Saturday, December 28, 2013
I am a Research Associate. That's my title. But at my research-oriented university, there are scads of Postdocs. (All of our titles are capitalized like that.) Someone in the Postdoc Office decided to throw a mixer and invite both the Postdocs and the Research Associates. I was happy to go, as I don't meet a lot of university people outside my department and I'd been missing the company of people so recently forged in the fire of grad school hell.
I work in a bubble. My project is very community-oriented so I usually face away from the university and out towards our neighbors. When I'm focused on campus, I interact with folks from the College of Arts and Sciences, the LGBT Center, the Office for Diversity and Inclusion, you get the drift. It is easy for me to forget that most of my university is focused on hard science and medicine. We are a tiny slice of humanities in a sea of quantifiable data.
So I show up to this postdoc lunch, which is at the biomedical research building, a twenty minute walk away from the Social Justice Institute in below-freezing weather. It was like entering another world. Then I remembered - all of these people are scientists. I can argue all day that anthropology is a science, especially archaeology and physical anthropology, but I do think of myself as more of a humanist, a social scientist on those days when I whip out my qualitative data analysis software.
Secretly, I love science. In high school, all I wanted to do was become a biologist. I was lucky to go to a school where we were doing recombinant DNA experiments (admittedly low-level stuff) back in the 1990s. I took the regular 4 years plus an independent study. I love the smell of Bunsen burners. I rocked at calculus. I even was only a little squeamish when the rat-mom we were breeding ate her litter over the weekend. Then - well, life. I dropped out of college for four years and when I went back, I felt out of the loop in science and I met anthropology, that dark mistress that promised answers for all of social conundrums I encountered during my extended hiatus from higher learning. In my heart of hearts, I know I could have been one of them, the lab-dwellers, in their white coats and safety glasses.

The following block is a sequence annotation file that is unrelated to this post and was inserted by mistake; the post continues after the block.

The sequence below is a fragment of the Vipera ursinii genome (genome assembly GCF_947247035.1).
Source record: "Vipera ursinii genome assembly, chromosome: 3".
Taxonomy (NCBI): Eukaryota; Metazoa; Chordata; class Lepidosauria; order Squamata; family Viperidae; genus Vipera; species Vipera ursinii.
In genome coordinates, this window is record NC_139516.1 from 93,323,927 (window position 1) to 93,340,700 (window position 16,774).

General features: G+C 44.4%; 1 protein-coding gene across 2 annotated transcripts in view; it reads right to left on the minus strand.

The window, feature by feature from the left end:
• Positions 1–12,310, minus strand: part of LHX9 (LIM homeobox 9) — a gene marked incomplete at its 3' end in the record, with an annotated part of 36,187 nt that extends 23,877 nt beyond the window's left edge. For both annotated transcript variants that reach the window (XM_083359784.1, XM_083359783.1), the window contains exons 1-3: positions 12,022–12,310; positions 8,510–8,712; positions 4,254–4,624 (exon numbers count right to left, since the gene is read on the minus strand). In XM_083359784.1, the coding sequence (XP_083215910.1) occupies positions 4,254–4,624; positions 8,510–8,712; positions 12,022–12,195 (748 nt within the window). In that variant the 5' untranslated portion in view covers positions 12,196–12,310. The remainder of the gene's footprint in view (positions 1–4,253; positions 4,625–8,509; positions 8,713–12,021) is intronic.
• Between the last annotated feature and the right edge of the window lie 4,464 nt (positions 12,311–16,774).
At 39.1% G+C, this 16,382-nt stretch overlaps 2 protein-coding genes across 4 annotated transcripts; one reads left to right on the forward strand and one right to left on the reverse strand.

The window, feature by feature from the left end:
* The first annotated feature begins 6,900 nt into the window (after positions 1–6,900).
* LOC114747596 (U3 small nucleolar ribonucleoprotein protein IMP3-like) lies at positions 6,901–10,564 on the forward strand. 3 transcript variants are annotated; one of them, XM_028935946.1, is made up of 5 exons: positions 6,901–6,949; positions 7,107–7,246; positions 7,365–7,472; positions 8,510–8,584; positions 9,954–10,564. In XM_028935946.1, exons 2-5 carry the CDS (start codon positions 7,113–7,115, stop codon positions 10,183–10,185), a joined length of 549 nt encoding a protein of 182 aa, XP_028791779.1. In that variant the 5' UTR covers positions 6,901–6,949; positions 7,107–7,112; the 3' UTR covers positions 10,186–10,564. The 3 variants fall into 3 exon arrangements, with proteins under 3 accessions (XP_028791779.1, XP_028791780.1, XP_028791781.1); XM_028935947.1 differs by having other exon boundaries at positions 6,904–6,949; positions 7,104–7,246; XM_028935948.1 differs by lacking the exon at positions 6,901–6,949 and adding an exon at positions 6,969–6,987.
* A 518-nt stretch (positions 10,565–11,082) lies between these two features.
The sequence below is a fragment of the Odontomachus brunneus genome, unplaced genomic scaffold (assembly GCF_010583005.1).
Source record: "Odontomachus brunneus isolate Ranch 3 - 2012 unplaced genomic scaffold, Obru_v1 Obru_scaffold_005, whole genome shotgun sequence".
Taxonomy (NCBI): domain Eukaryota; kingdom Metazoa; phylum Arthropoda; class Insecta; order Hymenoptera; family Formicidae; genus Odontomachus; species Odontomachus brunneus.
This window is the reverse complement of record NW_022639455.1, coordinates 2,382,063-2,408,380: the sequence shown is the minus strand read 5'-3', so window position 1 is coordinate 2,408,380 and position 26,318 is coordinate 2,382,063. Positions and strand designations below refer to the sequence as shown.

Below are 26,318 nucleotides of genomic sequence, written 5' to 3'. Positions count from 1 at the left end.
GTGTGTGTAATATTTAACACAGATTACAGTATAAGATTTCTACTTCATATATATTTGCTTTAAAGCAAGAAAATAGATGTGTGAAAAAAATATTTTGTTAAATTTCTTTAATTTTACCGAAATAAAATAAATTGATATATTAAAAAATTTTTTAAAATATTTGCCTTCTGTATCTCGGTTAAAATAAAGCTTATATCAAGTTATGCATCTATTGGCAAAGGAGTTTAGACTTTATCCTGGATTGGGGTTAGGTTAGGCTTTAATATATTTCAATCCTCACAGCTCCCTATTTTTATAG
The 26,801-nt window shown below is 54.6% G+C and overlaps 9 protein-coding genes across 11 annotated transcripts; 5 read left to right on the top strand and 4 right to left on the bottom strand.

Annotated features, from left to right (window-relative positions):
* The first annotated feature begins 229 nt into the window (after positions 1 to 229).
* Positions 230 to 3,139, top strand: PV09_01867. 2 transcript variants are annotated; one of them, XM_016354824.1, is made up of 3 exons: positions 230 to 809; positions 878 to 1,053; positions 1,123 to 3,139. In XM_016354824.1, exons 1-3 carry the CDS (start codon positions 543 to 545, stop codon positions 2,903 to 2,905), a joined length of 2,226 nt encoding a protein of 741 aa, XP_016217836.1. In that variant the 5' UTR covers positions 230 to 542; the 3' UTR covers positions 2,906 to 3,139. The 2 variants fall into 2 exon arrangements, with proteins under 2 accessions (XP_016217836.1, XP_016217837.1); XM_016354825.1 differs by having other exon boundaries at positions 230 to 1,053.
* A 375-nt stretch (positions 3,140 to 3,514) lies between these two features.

The second thing that struck me at this little mixer was that there was 2:1 of men to women. It wasn't all men, but it definitely wasn't parity. Throwing anxiety to the wind, I made myself a burrito bowl and approached a table. Seated were three men, one white, two Asian (and the reason for me mentioning race will become apparent shortly). Eventually, the other half of the table was filled with three more men and another woman, but our conversations stayed divided into halves.
Two of the men were in physics and the third was in biostatistics, although his PhD was in theoretical mathematics. We talked about where we went to grad school, at which point the white guy gestured wildly at his hat until I noticed that he went to my alma mater. So there was that. He talked about loving that tiny little Washington town while I talked about how eager I had been to get out of there.
We did the "What department are you from?" chit-chat. I had to explain what social justice is, never mind that the university has an entire (albeit small) institute devoted to it. Trying to relate it to their experiences, I mentioned Engineers Without Borders, at which point, one guy was like, "so it is about science." Sigh.
When I brought up the fact that I worked on racism, the white guy looked at me and asked, "But has it been scientifically proven that certain characteristics don't go with certain races? I mean, Asians don't want to lose the idea that they are inherently good at math, right?" With this, he looks to our two tablemates for support. One shrugs noncommittally and the other says, "Not necessarily." But at this point, my self-righteousness is going full force. "Of course it has been proven scientifically," I thunder. I launch into the full-blown, by-the-book, American-Anthropological-Association rant about differences between "races" being less significant than those within the categories along with the concepts of social constructs and hegemony.